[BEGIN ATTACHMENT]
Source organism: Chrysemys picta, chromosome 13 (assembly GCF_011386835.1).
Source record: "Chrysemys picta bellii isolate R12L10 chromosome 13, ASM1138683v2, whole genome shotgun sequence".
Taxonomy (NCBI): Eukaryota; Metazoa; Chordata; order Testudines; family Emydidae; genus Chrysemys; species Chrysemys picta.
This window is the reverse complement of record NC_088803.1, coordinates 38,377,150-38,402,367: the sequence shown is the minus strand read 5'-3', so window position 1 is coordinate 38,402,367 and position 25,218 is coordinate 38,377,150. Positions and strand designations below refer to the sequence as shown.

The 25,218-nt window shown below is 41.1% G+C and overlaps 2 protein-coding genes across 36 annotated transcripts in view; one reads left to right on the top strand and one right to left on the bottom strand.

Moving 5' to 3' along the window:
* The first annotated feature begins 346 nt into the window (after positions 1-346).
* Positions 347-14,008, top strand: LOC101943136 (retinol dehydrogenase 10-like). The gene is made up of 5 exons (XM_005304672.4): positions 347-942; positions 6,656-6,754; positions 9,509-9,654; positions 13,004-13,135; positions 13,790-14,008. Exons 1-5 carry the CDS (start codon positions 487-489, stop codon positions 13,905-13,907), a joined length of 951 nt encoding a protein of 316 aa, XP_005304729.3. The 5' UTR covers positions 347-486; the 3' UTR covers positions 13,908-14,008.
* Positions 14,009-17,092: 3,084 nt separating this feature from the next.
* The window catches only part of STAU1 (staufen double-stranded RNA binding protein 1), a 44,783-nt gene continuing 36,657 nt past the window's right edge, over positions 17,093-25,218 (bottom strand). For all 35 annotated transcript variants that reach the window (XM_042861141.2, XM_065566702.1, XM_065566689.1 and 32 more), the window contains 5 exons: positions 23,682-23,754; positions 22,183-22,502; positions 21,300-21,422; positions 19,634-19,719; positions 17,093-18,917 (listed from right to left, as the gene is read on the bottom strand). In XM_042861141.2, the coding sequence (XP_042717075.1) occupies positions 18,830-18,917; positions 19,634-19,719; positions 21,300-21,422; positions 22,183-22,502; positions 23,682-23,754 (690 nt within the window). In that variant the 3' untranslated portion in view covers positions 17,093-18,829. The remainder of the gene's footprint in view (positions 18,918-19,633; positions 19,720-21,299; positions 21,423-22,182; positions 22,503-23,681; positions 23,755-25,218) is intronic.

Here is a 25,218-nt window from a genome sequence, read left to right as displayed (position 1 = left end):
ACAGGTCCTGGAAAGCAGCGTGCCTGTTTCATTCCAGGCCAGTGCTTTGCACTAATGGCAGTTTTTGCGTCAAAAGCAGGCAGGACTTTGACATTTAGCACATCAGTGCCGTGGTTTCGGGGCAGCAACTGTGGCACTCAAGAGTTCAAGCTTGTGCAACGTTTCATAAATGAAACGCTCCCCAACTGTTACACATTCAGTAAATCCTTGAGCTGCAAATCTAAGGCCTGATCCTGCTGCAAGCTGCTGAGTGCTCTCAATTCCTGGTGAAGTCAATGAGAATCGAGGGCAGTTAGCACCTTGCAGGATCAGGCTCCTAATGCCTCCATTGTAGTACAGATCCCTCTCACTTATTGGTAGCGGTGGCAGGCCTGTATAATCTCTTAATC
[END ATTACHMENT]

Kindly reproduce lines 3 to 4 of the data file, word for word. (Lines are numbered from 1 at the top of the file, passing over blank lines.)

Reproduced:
Taxonomy (NCBI): Eukaryota; Metazoa; Chordata; order Testudines; family Emydidae; genus Chrysemys; species Chrysemys picta.
This window is the reverse complement of record NC_088803.1, coordinates 38,377,150-38,402,367: the sequence shown is the minus strand read 5'-3', so window position 1 is coordinate 38,402,367 and position 25,218 is coordinate 38,377,150. Positions and strand designations below refer to the sequence as shown.